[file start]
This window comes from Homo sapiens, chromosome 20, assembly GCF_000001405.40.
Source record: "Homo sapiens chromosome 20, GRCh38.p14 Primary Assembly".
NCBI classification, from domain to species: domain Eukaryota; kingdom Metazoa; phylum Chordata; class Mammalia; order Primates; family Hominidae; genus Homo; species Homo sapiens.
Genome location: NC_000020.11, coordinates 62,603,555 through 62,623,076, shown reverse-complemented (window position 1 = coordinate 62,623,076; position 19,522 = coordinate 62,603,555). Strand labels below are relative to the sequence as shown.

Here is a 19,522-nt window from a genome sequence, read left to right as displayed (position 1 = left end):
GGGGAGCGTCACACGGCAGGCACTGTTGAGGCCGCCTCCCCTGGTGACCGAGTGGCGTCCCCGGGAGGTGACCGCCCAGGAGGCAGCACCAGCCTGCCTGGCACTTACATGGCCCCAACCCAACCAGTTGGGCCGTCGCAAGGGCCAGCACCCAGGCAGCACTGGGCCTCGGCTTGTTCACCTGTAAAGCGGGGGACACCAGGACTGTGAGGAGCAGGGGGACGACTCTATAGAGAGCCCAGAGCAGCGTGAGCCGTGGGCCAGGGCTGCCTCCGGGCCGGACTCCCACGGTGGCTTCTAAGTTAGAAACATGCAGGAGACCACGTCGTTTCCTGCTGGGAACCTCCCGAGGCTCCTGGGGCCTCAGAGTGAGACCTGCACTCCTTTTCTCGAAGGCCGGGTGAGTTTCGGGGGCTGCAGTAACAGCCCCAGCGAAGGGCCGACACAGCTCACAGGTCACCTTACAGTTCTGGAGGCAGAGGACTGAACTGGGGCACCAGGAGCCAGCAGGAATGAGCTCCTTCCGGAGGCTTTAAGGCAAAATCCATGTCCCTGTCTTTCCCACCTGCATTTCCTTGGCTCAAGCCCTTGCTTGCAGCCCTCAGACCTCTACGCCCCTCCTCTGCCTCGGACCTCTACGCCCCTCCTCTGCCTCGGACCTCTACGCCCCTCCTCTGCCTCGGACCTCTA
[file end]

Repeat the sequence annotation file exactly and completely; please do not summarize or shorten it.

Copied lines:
This window comes from Homo sapiens, chromosome 20, assembly GCF_000001405.40.
Source record: "Homo sapiens chromosome 20, GRCh38.p14 Primary Assembly".
NCBI classification, from domain to species: domain Eukaryota; kingdom Metazoa; phylum Chordata; class Mammalia; order Primates; family Hominidae; genus Homo; species Homo sapiens.
Genome location: NC_000020.11, coordinates 62,603,555 through 62,623,076, shown reverse-complemented (window position 1 = coordinate 62,623,076; position 19,522 = coordinate 62,603,555). Strand labels below are relative to the sequence as shown.

Here is a 19,522-nt window from a genome sequence, read left to right as displayed (position 1 = left end):
GGGGAGCGTCACACGGCAGGCACTGTTGAGGCCGCCTCCCCTGGTGACCGAGTGGCGTCCCCGGGAGGTGACCGCCCAGGAGGCAGCACCAGCCTGCCTGGCACTTACATGGCCCCAACCCAACCAGTTGGGCCGTCGCAAGGGCCAGCACCCAGGCAGCACTGGGCCTCGGCTTGTTCACCTGTAAAGCGGGGGACACCAGGACTGTGAGGAGCAGGGGGACGACTCTATAGAGAGCCCAGAGCAGCGTGAGCCGTGGGCCAGGGCTGCCTCCGGGCCGGACTCCCACGGTGGCTTCTAAGTTAGAAACATGCAGGAGACCACGTCGTTTCCTGCTGGGAACCTCCCGAGGCTCCTGGGGCCTCAGAGTGAGACCTGCACTCCTTTTCTCGAAGGCCGGGTGAGTTTCGGGGGCTGCAGTAACAGCCCCAGCGAAGGGCCGACACAGCTCACAGGTCACCTTACAGTTCTGGAGGCAGAGGACTGAACTGGGGCACCAGGAGCCAGCAGGAATGAGCTCCTTCCGGAGGCTTTAAGGCAAAATCCATGTCCCTGTCTTTCCCACCTGCATTTCCTTGGCTCAAGCCCTTGCTTGCAGCCCTCAGACCTCTACGCCCCTCCTCTGCCTCGGACCTCTACGCCCCTCCTCTGCCTCGGACCTCTACGCCCCTCCTCTGCCTCGGACCTCTA